Assessing Serious Games: The GRAND Assessment Framework

Domini Gee, Man-Wai Chu, Simeon Blimke, Geoffrey Rockwell, Sean Gouglas, David Holmes, Shannon Lucky


The videogame industry is a considerable market: in 2012, the industry was worth over $86 billion USD and about seventy-two percent of American households play videogames. It is unsurprising, then, that commercial and educational developers and/or researchers have sought to capitalise on videogames. Games and simulation technologies have been used for educational purposes for thousands of years prior to the digital era (Gee 2007). Digital games, however, offer many new affordances including increased accessibility, reinforced automation (i.e., fair and consistent application of rules), embedded data-gathering for assessment, dynamic adaptation to student needs, the ability to simulate complex situations for student inquiry in a safe context, and reduced overall costs (Jin and Low 2011). However, it is difficult to assess the process of serious game development and effectiveness of educational play. Many serious games retrofit assessment late into the project, creating a gap between original intents and the game's current uses, limiting effectiveness of measuring and meeting the project's goals. As such, we propose an assessment framework that synthesises work from various fields (educational assessment, game design, usability, project management) that aims to guide researchers and game developers through a project from its inception to the end by presenting specific topics to address and questions to answer throughout the game design phase of the project. By building assessment into the game development from the get-go, original intents and a game's current uses can more closely align, allowing for stronger, purposeful games.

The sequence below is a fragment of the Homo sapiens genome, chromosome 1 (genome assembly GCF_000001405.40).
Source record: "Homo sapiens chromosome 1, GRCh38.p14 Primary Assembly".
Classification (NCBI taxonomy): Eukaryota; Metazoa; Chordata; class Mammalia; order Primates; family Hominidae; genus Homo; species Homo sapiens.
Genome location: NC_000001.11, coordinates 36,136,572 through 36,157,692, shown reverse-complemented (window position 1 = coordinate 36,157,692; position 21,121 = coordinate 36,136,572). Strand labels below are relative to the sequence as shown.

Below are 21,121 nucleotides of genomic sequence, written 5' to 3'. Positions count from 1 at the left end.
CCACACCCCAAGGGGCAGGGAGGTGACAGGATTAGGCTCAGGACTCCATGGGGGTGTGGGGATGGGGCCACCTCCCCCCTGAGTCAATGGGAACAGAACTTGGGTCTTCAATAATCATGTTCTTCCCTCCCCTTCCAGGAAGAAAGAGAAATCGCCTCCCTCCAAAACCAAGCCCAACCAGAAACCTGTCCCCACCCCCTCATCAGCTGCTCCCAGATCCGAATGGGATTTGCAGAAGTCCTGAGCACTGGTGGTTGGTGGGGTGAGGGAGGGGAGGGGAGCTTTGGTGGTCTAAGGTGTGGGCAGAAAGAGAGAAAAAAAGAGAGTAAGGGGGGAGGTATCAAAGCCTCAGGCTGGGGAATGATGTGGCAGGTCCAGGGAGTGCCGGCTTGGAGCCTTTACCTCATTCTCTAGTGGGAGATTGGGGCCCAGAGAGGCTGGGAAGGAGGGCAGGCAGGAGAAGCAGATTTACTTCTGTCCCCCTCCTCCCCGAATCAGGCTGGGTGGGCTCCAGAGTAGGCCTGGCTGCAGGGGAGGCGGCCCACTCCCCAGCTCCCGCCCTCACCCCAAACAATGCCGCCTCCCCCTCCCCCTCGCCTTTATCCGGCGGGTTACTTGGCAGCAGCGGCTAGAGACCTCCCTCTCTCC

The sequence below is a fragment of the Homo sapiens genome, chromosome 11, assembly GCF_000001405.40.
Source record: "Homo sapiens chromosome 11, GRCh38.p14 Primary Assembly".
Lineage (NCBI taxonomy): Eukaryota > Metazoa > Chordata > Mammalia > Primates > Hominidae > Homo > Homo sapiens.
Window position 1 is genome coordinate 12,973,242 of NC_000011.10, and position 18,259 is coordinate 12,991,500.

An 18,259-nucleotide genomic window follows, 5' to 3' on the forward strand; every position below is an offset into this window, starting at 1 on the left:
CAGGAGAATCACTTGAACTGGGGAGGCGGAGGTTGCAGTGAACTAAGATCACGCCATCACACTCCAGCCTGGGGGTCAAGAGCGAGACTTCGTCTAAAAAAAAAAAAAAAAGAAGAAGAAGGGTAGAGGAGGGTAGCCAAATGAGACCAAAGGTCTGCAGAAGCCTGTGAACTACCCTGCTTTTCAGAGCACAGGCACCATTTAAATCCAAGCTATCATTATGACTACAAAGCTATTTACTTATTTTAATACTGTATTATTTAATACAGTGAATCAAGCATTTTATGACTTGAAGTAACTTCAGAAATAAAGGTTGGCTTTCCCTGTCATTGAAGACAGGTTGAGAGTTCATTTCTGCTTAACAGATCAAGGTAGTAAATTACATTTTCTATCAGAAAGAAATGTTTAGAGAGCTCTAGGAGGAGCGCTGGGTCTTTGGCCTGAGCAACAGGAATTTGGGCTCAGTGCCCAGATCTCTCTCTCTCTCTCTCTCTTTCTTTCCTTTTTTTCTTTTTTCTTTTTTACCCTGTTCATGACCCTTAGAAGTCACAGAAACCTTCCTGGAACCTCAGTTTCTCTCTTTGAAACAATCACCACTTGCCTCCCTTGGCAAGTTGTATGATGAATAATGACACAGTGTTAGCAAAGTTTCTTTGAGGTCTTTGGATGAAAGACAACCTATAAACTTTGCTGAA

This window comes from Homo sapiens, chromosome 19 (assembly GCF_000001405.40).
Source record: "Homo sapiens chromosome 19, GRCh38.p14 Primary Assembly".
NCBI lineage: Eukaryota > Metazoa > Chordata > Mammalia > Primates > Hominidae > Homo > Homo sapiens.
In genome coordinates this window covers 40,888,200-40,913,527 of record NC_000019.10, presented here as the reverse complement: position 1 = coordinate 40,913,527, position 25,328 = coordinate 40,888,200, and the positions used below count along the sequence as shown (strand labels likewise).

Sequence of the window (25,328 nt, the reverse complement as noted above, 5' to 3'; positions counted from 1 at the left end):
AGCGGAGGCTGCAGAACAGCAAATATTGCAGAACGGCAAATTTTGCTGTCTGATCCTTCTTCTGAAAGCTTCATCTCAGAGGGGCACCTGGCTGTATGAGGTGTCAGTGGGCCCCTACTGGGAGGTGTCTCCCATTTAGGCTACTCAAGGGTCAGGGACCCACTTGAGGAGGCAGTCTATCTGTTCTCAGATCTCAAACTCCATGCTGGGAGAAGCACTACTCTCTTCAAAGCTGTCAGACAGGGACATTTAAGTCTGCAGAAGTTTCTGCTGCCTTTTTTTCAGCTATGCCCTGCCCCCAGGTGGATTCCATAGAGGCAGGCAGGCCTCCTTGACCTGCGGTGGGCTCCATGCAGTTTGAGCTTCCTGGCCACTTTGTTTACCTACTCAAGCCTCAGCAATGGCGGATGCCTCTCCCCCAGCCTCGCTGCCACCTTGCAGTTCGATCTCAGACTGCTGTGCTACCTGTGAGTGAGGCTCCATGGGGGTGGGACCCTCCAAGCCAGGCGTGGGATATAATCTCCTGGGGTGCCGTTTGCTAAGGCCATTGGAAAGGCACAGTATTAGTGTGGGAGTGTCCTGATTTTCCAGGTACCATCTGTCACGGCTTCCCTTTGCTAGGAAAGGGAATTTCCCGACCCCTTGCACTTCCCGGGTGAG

L’industrie du jeu vidéo est un marché appréciable. En 2012, elle dépassait 86 milliards de dollars US et environ soixante-douze pour cent des ménages américains jouent aux jeux vidéo. Il n’est pas surprenant alors que des concepteurs et des chercheurs de la sphère commerciale et éducationnelle ont cherché à tirer profit des jeux vidéo. Bien avant l’avènement de l’ère numérique, jeux et technologie de simulation étaient utilisés à des fins pédagogiques (Gee 2007). Le jeu vidéo offre toutefois de nouvelles affordances : accessibilité accrue, automatisation renforcée (c.-à-d. l’application juste et systématique des règles), collecte de données intégrée pour l’évaluation, adaptation dynamique aux besoins des élèves, possibilité de simuler des situations complexes pour l’expérience de recherche de l’élève dans un contexte sécuritaire et, finalement, réduction des coûts globaux (Jin and Low 2011). Il est toutefois difficile d’évaluer le processus de conception de jeux sérieux et l’efficacité du jeu éducationnel. De nombreux jeux sérieux intègrent l’évaluation tard dans le projet, créant un écart entre les intentions originelles et les utilisations actuelles du jeu, limitant ainsi l’efficacité à mesurer et respecter les objectifs du projet. À ce titre, nous proposons un cadre d’évaluation synthétisant les travaux dans divers domaines (évaluation pédagogique, conception de jeu, facilité d’utilisation, gestion de projet) qui guiderait chercheurs et concepteurs de jeux dans un projet, de son lancement à sa fin, en présentant des sujets précis à traiter et des questions à répondre pendant la phase conception du jeu du projet. L’incorporation dès le départ de l’évaluation dans la conception du jeu permettrait un meilleur alignement des intentions premières et des utilisations actuelles du jeu, permettant ainsi une expérience de jeux plus forte et plus significative.


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